Reptilicus (1961) [REVIEW] | Danish Dragons

Denmark gave the world many things, despite what Shakespear told us, many influential painters and artists, many metal bands like King Diamond, Manticora, etc.

But you don’t exactly think Denmark when you think giant monster movies, and the only that still comes to mind is the old Reptilicus, a danish-american coproduction, with two existing versions, one completely shot in danish and the international release that was cut and changed by the screenwriters to make it more marketable (and american) by good ol’ American International Pictures.

While the movie it’s available in DVD fairly easy (and i do own it), i’ll mostly refer to a fansubbed copy of the original danish version. The international release, aside from a complete redub due to the cast very thick danish accent (kinda dumb how AIP didn’t expect that since the cast IS danish), cuts the scenes where Reptilicus flies… because the effects aren’t that great, but added the special effect of green poisonous saliva shooting out when the monster opens its jaw.

(This is a partial rewrite of the piece written in 2020 on the italian blog Wise Cafè )

Regardless of what version you’re watching, the plot it basically the same, and revolves around the discovery part of the frozen tail of some prehistoric creature. The part oddly still bleeds when accidentally hit by the drills, its brought in a lab in Copenhagen to be studied, and put in a refrigerated cell for that purpose.

However, due to an accidental overexposure to a warmer temperature and a thunderstorm, the tail regenerates incredibly quickly until the creature Reptilicus (as they dub it) is completely healed and reveals its form, that of a snake-like dragon that wrecks havoc in Copenhagen and its surroundings.

The try to kill him in some ways, until the army finally manages to shot him in the mouth. But a piece of Reptilicus lies on the bottom of the sea, hinting he may regenerate itself at anytime…. but 60 years after, no sequels have been made, so i think we’re safe.

They eventually tried again with some comics about the monster, but they didn’t do well so the project was dropped after a few volumes, to no one’s surprise.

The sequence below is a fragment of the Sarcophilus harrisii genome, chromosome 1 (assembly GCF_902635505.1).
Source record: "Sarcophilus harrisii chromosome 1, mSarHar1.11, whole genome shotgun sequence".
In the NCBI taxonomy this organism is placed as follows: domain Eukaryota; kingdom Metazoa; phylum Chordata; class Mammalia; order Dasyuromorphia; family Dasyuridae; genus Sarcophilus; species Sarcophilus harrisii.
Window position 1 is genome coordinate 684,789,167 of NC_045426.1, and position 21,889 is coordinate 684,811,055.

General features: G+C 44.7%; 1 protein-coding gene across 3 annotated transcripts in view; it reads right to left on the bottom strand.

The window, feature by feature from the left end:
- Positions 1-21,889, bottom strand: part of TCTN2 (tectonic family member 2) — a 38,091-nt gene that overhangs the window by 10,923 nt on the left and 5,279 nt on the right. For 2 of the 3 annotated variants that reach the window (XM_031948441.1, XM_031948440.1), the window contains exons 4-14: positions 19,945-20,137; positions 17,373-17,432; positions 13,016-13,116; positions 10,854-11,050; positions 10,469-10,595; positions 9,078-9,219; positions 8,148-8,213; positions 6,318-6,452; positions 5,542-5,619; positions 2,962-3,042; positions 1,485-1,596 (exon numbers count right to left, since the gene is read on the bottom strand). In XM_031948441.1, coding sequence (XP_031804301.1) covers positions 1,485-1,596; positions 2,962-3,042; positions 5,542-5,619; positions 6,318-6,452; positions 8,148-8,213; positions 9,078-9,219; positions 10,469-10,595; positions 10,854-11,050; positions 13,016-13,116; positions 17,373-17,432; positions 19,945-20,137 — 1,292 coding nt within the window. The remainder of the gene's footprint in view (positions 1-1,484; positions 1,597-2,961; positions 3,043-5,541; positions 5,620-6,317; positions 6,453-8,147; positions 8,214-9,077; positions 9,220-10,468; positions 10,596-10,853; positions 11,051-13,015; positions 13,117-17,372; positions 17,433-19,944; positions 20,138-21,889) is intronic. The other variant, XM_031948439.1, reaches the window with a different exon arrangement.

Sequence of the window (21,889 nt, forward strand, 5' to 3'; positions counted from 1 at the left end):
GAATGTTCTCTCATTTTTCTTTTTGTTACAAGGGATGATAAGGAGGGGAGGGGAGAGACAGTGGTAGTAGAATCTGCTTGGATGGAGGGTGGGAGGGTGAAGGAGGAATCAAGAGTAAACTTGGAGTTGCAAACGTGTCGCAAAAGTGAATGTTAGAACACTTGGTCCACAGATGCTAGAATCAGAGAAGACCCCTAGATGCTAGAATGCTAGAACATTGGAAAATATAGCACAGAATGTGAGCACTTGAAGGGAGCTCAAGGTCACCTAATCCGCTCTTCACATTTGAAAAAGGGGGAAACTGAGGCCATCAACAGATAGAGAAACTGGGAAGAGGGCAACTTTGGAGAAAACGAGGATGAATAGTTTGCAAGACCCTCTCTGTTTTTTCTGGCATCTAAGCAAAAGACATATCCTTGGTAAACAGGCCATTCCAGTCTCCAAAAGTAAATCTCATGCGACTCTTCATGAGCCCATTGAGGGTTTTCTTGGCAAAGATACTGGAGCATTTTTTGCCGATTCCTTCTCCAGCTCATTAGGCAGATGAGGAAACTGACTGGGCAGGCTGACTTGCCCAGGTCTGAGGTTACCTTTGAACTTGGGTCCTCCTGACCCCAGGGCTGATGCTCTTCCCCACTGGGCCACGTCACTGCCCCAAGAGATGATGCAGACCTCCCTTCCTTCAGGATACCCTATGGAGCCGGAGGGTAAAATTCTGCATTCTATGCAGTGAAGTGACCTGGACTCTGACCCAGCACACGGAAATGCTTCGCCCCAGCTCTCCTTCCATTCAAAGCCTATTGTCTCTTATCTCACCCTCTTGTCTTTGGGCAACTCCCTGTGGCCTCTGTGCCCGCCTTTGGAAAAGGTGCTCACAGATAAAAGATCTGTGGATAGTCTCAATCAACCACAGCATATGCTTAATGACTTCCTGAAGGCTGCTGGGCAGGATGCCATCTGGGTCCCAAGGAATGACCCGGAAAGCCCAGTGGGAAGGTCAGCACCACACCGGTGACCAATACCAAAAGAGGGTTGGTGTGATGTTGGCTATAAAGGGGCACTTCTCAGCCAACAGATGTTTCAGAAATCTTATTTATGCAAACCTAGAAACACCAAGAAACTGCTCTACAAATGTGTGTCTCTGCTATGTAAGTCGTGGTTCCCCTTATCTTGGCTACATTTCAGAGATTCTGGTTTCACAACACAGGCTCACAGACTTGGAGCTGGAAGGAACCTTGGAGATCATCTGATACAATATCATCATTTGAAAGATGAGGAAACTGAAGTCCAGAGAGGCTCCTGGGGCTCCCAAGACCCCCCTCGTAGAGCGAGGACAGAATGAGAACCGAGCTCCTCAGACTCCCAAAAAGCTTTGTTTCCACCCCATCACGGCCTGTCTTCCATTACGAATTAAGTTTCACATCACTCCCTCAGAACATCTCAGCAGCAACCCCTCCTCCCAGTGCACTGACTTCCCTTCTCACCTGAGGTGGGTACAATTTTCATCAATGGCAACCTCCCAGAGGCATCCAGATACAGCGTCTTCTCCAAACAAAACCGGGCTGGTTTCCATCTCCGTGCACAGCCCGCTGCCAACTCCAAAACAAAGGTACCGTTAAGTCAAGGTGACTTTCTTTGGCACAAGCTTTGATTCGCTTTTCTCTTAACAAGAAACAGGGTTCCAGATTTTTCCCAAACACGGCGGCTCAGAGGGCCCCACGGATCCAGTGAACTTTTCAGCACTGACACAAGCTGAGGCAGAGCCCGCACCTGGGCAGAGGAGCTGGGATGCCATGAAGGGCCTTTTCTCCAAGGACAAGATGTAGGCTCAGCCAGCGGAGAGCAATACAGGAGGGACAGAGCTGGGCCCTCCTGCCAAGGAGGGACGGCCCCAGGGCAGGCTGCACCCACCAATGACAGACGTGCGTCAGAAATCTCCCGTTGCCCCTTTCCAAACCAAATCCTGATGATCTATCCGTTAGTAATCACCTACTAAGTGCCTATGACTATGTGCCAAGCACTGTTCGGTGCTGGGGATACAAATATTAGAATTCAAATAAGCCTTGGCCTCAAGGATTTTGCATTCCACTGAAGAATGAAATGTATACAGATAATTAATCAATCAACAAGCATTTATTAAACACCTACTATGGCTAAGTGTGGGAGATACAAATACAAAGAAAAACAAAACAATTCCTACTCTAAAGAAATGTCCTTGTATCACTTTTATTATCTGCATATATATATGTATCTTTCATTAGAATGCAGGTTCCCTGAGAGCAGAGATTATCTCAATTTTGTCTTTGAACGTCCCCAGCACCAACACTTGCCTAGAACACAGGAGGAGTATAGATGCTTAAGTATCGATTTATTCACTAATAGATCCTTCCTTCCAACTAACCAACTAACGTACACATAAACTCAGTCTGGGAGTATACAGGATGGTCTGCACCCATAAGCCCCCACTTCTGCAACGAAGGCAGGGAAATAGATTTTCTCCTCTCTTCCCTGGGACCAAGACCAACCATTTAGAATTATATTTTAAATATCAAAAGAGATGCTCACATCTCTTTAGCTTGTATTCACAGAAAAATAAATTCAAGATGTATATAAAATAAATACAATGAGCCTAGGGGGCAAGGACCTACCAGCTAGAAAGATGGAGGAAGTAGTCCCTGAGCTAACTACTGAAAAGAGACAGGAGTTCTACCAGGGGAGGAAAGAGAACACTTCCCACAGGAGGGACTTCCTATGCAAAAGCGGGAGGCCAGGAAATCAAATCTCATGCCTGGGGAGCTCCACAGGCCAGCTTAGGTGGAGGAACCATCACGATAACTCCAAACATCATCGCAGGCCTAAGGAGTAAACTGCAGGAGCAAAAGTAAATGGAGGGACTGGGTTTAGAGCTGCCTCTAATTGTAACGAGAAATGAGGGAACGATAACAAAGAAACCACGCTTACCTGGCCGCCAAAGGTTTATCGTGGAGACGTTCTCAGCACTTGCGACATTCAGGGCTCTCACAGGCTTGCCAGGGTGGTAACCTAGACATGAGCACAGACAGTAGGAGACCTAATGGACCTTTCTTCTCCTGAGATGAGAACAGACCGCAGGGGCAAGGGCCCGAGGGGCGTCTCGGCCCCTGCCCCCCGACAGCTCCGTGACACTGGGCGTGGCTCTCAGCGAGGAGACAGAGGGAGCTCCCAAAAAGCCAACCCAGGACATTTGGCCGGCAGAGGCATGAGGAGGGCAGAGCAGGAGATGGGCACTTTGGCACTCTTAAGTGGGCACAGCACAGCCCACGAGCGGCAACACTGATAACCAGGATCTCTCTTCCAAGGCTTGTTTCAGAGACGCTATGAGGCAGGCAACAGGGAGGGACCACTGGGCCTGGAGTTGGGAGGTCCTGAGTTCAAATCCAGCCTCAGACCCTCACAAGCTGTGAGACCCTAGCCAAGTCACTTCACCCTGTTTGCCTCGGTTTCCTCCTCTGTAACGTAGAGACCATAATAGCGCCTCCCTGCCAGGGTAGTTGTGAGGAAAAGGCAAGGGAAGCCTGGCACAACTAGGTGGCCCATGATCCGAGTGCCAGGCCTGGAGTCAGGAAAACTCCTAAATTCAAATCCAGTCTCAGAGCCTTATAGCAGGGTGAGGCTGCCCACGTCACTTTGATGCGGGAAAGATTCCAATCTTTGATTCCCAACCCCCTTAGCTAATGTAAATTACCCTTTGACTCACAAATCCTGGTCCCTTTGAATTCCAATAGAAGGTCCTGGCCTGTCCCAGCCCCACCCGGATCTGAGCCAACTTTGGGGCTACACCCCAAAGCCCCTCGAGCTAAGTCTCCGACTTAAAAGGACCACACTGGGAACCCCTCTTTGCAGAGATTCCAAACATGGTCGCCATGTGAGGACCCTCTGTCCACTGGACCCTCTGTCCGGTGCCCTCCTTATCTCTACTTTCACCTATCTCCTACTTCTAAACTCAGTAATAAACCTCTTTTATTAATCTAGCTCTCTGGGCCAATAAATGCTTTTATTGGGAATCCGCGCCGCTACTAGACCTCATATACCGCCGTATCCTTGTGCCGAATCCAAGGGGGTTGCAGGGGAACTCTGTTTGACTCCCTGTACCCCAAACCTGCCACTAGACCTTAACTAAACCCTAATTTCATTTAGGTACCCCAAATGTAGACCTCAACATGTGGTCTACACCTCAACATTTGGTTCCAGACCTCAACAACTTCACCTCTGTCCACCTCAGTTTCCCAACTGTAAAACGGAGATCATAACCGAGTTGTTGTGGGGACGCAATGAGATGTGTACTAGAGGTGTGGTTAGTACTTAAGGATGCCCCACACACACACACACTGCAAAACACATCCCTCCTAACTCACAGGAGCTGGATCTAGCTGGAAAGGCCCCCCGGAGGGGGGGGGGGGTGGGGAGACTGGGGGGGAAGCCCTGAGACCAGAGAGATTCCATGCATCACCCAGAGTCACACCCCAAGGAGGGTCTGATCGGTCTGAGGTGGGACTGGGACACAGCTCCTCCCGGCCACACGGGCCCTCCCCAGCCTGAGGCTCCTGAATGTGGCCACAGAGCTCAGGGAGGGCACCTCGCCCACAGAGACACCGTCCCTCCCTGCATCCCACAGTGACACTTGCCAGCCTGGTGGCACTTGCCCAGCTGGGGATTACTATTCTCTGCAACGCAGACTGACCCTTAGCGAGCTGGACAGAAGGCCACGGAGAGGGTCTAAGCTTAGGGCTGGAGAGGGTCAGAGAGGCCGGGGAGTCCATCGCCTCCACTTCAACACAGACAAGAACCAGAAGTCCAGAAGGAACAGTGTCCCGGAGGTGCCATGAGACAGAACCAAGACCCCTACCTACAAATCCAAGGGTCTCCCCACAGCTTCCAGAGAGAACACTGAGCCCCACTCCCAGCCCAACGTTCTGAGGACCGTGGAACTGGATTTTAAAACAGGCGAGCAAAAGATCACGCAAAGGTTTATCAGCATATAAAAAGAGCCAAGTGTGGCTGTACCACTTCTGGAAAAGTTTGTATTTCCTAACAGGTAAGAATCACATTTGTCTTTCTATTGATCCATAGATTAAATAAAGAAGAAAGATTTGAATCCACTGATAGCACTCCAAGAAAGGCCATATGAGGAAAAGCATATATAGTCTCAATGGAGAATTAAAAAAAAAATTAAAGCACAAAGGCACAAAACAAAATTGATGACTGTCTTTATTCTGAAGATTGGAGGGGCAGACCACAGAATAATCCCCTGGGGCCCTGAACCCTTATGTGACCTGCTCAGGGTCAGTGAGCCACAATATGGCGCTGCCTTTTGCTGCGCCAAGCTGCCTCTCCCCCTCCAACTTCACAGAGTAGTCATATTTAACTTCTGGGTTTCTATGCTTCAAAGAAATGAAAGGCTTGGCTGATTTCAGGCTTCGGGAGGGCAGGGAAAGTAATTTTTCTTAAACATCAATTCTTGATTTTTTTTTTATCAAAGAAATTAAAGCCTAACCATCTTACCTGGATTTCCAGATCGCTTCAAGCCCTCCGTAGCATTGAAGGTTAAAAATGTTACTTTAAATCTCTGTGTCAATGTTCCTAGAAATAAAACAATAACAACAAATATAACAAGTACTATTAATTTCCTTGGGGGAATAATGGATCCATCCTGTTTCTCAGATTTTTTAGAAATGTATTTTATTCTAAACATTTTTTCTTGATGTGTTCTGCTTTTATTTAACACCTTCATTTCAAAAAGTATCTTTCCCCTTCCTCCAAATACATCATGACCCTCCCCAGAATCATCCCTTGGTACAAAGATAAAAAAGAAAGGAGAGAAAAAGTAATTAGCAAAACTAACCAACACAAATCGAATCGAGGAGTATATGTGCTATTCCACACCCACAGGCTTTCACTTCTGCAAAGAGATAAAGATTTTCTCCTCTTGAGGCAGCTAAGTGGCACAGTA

And while i’m not “angry” a sequel never happened, i feel kinda bad that it didn’t, because i find Reptilicus to be a delightful little monster movie, one with a very light-hearted and merry tone about it, especially thanks to the Gamera style children song made up by the cartoony dumb, Lawnmower Man-esque janitor of the lab… and the fact the entire cast decides it’s not worth waiting in real time for this piece of a dinosaur monster to regenerate itself, so what the hell, it’s time to hit Tivoli Gardens and get some fun, maybe even Repticulus it’s up for some drinks and cabaret. XD

To be honest, i’m a bit disappointed they cut the “Reptilicus song” part from the international version, as the janitor-electrician is a hammy, cartoony delight, the best character in the movie, stat.

I don’t quite get, i mean, this movie doesn’t take itself too seriously anyway, i mean, not always, and even if you cut out the sillier bits you can’t sponge out the entire monster from a monster movie. And sadly here’s where the movie falters. Not on the concept of a flying dragon reptile-serpent, but you’ll get why the movie takes more than the usual 45 minutes to finally show more than its claws.

Because he’s a puppet on strings. A decent puppet on strings, and at least you can’t see them, but still, it’s hard to believe they couldn’t do better. I didn’t expect a Toho-quality rubber suit, but there are some decents miniatures and props for the close-ups (even if the monster size it’s inconsistent)… and then you get some cheap superimposed shots that wouldn’t look out of place from a Showa Era Gamera Film. Still better than the infamous – and hilarious – The Giant Claw, for sure, and it’s kinda goofy and adorable seen today, at least it may look that way for monster fans, but yeah, it’s kinda the big problem in a movie that still takes itself serious when it wants to.

On a side note, there’s also the issue of the third act being a bit drawn out AND rushed, as the script made Reptilicus too strong for them to defeat, so they just shoot a huge tranquillizer shell with a bazooka to put it to sleep and later kill him. How? None of your business, the main character have assumed the Spielberg Stance, and forgot they tore away one of Reptilicus’ arms, with the detatched limb of the monster on the ocean floor that is already regenerating… but again, who cares, FIN.

It’s no wonder Denmark never became the second major country to invest in monster movie cinema, but as far as Reptilicus goes, it’s a small, cute little monster movie, with a lot of levity, mostly likeable characters, decent pace, nothing special but the monster effects – while not the worst- do leave a lot to be desired, even for the time, and – alongside its other issues – stop this from being a decent monster flick, making thing more sillier than intended.

But it’s likeable and it’s titular monster will make it quite palatable to genre fans, ready to welcome Reptilicus and the strings that carry his dreams.

It’s not a good movie, but it’s quite cute.



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